In The News
Council approves controversial One University Place
By: Andy Davis
The University Heights City Council, with a handful of votes, on Wednesday approved the controversial commercial and residential development One University Place.
Included in the votes were the planned unit development agreement with Jeff Maxwell and his team, and the use of tax increment financing to fund the project. The project — which includes plans for a pair of buildings to be built on the site of the St. Andrew Presbyterian Church at 1300 Melrose Ave. — has been publicly debated since 2009.
Council member Mike Haverkamp said Wednesday’s votes were the last major step in bringing One University Place to fruition in University Heights. The council voted 4 to 1 on the TIF agreement, Haverkamp said, with council member Silvia Quezada voting against.
“There are still some pieces that will have to happen, but some of the things that we require due to code and ordinance can’t be verified yet, such as dealing with some of the slopes on the property and checking retaining walls, which we can’t do until they’re built,” Haverkamp said. “The whole building permitting process will be how we continue to follow up to make sure everything is happening according to the plans that are laid out and matching what the description was for the planned unit development agreement.”
Maxwell requested $4 million in TIF, or about 10 percent of the $39.3 million project. The city has agreed to provide TIF to the developer in the form of annual tax rebates over a 13.5-year period from money generated by the project. The rebates would amount to $6.7 million — the $4 million plus the $2.7 million in interest the developer would pay over that period through a loan.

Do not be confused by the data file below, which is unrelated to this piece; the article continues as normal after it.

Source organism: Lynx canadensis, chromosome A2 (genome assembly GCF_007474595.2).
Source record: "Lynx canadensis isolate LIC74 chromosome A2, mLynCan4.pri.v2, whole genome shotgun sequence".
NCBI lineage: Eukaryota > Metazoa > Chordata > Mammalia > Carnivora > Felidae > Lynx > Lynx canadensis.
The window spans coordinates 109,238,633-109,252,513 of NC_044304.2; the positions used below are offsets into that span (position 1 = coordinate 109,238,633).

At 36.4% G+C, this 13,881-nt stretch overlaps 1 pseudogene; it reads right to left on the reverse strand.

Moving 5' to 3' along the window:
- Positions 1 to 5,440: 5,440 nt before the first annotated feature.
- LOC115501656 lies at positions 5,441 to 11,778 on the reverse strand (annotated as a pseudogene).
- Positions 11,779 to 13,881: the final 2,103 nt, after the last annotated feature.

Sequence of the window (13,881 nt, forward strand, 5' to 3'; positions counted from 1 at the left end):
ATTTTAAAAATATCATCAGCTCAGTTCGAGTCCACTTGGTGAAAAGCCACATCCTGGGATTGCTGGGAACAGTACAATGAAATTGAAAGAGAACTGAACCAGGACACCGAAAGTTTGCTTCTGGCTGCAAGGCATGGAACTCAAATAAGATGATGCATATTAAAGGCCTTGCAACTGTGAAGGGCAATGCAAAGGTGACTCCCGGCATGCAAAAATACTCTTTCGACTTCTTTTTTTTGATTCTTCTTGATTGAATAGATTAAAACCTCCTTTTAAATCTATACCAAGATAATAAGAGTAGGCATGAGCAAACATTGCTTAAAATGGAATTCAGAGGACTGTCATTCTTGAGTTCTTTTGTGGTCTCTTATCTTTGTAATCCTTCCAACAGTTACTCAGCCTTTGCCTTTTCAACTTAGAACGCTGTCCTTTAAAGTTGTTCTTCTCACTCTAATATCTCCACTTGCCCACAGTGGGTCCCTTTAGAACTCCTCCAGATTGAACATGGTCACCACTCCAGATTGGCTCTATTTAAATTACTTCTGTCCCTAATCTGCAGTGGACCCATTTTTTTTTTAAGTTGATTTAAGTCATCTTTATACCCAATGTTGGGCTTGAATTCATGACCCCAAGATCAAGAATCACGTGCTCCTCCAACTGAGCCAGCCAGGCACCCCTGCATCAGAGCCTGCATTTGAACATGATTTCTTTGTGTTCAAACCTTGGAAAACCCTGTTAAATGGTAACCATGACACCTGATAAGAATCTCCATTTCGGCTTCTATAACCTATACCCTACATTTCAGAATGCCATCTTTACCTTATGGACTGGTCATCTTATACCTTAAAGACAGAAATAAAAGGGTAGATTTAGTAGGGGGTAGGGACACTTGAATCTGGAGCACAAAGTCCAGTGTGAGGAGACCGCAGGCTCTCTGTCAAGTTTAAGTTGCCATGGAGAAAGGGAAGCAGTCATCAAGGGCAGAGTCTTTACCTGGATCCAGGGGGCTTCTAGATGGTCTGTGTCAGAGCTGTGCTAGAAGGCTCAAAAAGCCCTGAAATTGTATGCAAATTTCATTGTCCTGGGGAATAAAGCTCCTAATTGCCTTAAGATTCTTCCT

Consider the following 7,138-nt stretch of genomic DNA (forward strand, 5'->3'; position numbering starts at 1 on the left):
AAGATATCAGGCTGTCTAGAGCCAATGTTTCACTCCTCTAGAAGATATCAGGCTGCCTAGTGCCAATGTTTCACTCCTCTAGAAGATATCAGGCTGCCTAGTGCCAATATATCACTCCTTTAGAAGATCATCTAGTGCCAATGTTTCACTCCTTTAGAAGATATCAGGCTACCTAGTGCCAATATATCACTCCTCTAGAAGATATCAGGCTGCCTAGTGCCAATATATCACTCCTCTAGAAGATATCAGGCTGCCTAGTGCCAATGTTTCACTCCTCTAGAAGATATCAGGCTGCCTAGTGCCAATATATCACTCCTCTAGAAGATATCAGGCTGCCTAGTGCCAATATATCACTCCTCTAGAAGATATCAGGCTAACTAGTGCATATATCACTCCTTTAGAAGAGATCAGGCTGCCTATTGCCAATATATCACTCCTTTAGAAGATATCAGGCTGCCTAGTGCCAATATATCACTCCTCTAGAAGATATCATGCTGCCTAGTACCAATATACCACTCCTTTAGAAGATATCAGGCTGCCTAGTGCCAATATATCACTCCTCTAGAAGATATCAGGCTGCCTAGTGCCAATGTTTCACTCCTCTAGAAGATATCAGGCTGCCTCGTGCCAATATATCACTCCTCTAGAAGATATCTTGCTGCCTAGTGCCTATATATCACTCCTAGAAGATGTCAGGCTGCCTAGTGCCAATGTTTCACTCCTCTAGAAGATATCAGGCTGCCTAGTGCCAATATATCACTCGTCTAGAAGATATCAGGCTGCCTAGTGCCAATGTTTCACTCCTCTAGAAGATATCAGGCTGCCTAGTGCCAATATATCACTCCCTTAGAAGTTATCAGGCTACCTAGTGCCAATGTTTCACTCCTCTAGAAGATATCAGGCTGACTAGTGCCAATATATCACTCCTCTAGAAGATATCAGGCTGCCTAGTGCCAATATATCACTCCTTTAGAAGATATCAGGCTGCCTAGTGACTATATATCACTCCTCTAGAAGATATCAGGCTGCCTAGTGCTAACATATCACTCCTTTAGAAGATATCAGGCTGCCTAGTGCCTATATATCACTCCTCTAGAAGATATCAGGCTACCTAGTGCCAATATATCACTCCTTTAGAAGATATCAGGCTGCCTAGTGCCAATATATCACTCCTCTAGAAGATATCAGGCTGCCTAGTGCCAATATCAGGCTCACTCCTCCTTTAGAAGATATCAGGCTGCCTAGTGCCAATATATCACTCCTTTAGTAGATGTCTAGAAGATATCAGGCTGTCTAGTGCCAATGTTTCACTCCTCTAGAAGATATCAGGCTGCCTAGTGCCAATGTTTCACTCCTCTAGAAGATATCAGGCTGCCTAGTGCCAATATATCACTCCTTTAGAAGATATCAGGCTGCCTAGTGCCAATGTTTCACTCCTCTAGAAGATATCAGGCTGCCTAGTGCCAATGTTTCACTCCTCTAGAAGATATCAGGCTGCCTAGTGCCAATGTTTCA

Included in the TIF agreement, Haverkamp said, is a provision that stipulates 5 percent of the rebate payments will be funneled to a fund intended for low- to moderate-income housing assistance in University Heights.
“One of the changes we made was, rather than a fixed rebate amount, we’re going to be rebating 95 percent of collected revenues and our intention — even though we can’t bind future councils — would be that that 5 percent would go toward neighborhood stabilization and low- and moderate-income housing assistance,” Haverkamp said.
Quezada said she disagrees with the TIF amount and believes residents have been cheated by the deal.
“Negotiations were cut short at $4 million, and that is not representative of the people. We were elected to make One University Place happen, but we were not elected to stop the TIF negotiation at $4 million. That’s my biggest concern about this whole transaction,” she said.
Maxwell said that the development team is pleased with the council’s approval and said the resulting project is a culmination of seven years of community participation.
“We’re in a great community that we’re looking forward to working with and we’re very anxious to close on the church property within about two weeks,” Maxwell said. “We’re anxiously looking forward to getting started on the first building before the end of August.”
Kevin Monson of Neumann Monson Architects, which is partnering with Maxwell on the project, said the church will remain on the property until June 2016. Work will begin on the south building first, Monson said, which is planned as a mixed-use building with commercial space on the first floor, a meeting space the city will lease to own, and two floors of condominiums.
“The church has a new piece of land purchased and will be developing that. We’ll start work on the south building first and allow them to get further along with their planning. Then, on June 1, they’ll move and we’ll start working on the north building as we complete the south building,” Monson said.
The north building is planned to include five stories of condominiums with two levels of parking below.
Original by Iowa City Press-Citizen.